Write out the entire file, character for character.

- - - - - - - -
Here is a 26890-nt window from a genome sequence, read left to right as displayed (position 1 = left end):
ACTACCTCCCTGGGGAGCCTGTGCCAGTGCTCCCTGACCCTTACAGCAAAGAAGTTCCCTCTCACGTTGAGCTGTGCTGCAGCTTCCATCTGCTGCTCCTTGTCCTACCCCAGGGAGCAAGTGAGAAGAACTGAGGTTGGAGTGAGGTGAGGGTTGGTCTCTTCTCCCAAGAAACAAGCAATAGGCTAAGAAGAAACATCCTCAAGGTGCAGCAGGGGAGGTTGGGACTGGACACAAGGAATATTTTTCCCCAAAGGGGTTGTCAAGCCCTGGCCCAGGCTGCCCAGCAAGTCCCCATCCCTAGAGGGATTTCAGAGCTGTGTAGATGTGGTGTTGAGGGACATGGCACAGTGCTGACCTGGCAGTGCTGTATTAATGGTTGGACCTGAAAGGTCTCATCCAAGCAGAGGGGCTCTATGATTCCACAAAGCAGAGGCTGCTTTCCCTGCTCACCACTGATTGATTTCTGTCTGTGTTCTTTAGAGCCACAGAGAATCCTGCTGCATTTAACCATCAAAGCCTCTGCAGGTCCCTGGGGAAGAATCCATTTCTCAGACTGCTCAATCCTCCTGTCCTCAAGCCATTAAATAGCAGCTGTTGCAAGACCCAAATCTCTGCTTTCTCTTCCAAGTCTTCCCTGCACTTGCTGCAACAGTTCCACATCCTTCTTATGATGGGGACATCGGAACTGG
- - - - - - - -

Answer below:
Here is a 26890-nt window from a genome sequence, read left to right as displayed (position 1 = left end):
ACTACCTCCCTGGGGAGCCTGTGCCAGTGCTCCCTGACCCTTACAGCAAAGAAGTTCCCTCTCACGTTGAGCTGTGCTGCAGCTTCCATCTGCTGCTCCTTGTCCTACCCCAGGGAGCAAGTGAGAAGAACTGAGGTTGGAGTGAGGTGAGGGTTGGTCTCTTCTCCCAAGAAACAAGCAATAGGCTAAGAAGAAACATCCTCAAGGTGCAGCAGGGGAGGTTGGGACTGGACACAAGGAATATTTTTCCCCAAAGGGGTTGTCAAGCCCTGGCCCAGGCTGCCCAGCAAGTCCCCATCCCTAGAGGGATTTCAGAGCTGTGTAGATGTGGTGTTGAGGGACATGGCACAGTGCTGACCTGGCAGTGCTGTATTAATGGTTGGACCTGAAAGGTCTCATCCAAGCAGAGGGGCTCTATGATTCCACAAAGCAGAGGCTGCTTTCCCTGCTCACCACTGATTGATTTCTGTCTGTGTTCTTTAGAGCCACAGAGAATCCTGCTGCATTTAACCATCAAAGCCTCTGCAGGTCCCTGGGGAAGAATCCATTTCTCAGACTGCTCAATCCTCCTGTCCTCAAGCCATTAAATAGCAGCTGTTGCAAGACCCAAATCTCTGCTTTCTCTTCCAAGTCTTCCCTGCACTTGCTGCAACAGTTCCACATCCTTCTTATGATGGGGACATCGGAACTGG